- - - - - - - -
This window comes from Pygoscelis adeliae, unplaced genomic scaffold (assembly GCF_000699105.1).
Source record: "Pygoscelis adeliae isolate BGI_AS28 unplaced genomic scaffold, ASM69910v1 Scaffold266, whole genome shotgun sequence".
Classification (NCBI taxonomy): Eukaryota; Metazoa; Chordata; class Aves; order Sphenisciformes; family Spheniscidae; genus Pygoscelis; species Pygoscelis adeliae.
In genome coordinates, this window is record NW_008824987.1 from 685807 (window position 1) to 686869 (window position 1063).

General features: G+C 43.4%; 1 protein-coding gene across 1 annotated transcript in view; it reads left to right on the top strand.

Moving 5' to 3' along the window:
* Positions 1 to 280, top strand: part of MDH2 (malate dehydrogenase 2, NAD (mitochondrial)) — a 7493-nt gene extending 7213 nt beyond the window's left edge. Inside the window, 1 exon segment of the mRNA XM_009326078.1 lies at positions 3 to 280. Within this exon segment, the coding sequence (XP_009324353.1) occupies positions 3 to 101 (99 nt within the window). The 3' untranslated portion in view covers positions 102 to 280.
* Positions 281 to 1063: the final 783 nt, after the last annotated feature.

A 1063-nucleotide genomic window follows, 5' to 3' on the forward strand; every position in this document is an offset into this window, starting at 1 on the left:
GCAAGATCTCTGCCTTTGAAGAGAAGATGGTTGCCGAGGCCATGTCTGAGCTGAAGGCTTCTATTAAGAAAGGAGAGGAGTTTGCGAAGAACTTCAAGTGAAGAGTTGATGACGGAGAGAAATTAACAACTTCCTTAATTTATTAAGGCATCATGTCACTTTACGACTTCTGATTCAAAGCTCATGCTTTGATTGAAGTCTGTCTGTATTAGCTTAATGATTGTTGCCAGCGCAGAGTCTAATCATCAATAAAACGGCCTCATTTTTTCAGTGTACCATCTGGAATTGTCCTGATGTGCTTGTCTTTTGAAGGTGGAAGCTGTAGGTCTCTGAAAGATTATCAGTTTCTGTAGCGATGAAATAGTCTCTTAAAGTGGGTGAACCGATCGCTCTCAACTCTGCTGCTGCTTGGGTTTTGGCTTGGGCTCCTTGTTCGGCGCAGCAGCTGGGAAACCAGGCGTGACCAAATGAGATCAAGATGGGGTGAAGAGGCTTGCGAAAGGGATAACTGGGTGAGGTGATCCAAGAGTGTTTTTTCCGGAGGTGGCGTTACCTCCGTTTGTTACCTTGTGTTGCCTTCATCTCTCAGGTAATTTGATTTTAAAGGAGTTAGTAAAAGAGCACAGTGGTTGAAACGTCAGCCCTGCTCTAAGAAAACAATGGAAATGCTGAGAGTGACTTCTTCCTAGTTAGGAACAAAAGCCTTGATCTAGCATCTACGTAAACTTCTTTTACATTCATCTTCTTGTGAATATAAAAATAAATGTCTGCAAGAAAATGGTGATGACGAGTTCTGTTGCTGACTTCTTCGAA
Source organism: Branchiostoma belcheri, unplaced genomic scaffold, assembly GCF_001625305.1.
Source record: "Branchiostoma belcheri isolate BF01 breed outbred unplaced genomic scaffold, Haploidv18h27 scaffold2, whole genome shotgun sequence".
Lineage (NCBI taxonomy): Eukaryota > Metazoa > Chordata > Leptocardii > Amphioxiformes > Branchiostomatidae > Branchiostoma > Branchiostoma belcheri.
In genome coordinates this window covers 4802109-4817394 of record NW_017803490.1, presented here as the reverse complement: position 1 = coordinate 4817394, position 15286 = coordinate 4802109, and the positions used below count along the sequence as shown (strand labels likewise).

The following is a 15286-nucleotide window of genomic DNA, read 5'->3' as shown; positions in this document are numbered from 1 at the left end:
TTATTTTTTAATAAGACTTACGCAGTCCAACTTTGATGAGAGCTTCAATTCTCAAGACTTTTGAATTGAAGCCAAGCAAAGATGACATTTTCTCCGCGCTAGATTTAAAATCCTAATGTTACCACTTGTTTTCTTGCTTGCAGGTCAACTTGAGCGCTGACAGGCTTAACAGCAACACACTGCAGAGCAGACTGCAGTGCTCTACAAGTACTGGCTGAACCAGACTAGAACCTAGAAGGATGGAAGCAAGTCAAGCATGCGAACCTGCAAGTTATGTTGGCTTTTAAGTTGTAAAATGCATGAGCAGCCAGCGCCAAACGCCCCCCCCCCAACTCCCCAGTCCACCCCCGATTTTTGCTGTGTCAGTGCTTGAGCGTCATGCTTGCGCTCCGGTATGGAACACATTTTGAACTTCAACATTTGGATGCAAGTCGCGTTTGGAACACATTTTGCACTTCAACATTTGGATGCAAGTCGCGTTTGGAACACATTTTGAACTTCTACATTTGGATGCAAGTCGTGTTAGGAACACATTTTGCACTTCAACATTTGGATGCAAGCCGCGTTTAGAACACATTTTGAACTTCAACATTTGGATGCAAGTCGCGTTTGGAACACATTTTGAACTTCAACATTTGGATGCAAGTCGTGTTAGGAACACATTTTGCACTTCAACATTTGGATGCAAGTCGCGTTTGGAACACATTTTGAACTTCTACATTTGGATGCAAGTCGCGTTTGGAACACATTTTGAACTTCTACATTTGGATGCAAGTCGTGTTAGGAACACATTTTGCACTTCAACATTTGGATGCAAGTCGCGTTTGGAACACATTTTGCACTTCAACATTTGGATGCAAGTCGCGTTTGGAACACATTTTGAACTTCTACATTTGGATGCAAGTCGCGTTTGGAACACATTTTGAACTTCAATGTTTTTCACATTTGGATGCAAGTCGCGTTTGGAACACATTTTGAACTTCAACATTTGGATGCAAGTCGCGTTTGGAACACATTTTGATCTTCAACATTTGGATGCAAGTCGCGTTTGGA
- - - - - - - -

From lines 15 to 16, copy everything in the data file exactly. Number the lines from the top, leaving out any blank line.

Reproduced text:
The following is a 15286-nucleotide window of genomic DNA, read 5'->3' as shown; positions in this document are numbered from 1 at the left end:
TTATTTTTTAATAAGACTTACGCAGTCCAACTTTGATGAGAGCTTCAATTCTCAAGACTTTTGAATTGAAGCCAAGCAAAGATGACATTTTCTCCGCGCTAGATTTAAAATCCTAATGTTACCACTTGTTTTCTTGCTTGCAGGTCAACTTGAGCGCTGACAGGCTTAACAGCAACACACTGCAGAGCAGACTGCAGTGCTCTACAAGTACTGGCTGAACCAGACTAGAACCTAGAAGGATGGAAGCAAGTCAAGCATGCGAACCTGCAAGTTATGTTGGCTTTTAAGTTGTAAAATGCATGAGCAGCCAGCGCCAAACGCCCCCCCCCCAACTCCCCAGTCCACCCCCGATTTTTGCTGTGTCAGTGCTTGAGCGTCATGCTTGCGCTCCGGTATGGAACACATTTTGAACTTCAACATTTGGATGCAAGTCGCGTTTGGAACACATTTTGCACTTCAACATTTGGATGCAAGTCGCGTTTGGAACACATTTTGAACTTCTACATTTGGATGCAAGTCGTGTTAGGAACACATTTTGCACTTCAACATTTGGATGCAAGCCGCGTTTAGAACACATTTTGAACTTCAACATTTGGATGCAAGTCGCGTTTGGAACACATTTTGAACTTCAACATTTGGATGCAAGTCGTGTTAGGAACACATTTTGCACTTCAACATTTGGATGCAAGTCGCGTTTGGAACACATTTTGAACTTCTACATTTGGATGCAAGTCGCGTTTGGAACACATTTTGAACTTCTACATTTGGATGCAAGTCGTGTTAGGAACACATTTTGCACTTCAACATTTGGATGCAAGTCGCGTTTGGAACACATTTTGCACTTCAACATTTGGATGCAAGTCGCGTTTGGAACACATTTTGAACTTCTACATTTGGATGCAAGTCGCGTTTGGAACACATTTTGAACTTCAATGTTTTTCACATTTGGATGCAAGTCGCGTTTGGAACACATTTTGAACTTCAACATTTGGATGCAAGTCGCGTTTGGAACACATTTTGATCTTCAACATTTGGATGCAAGTCGCGTTTGGA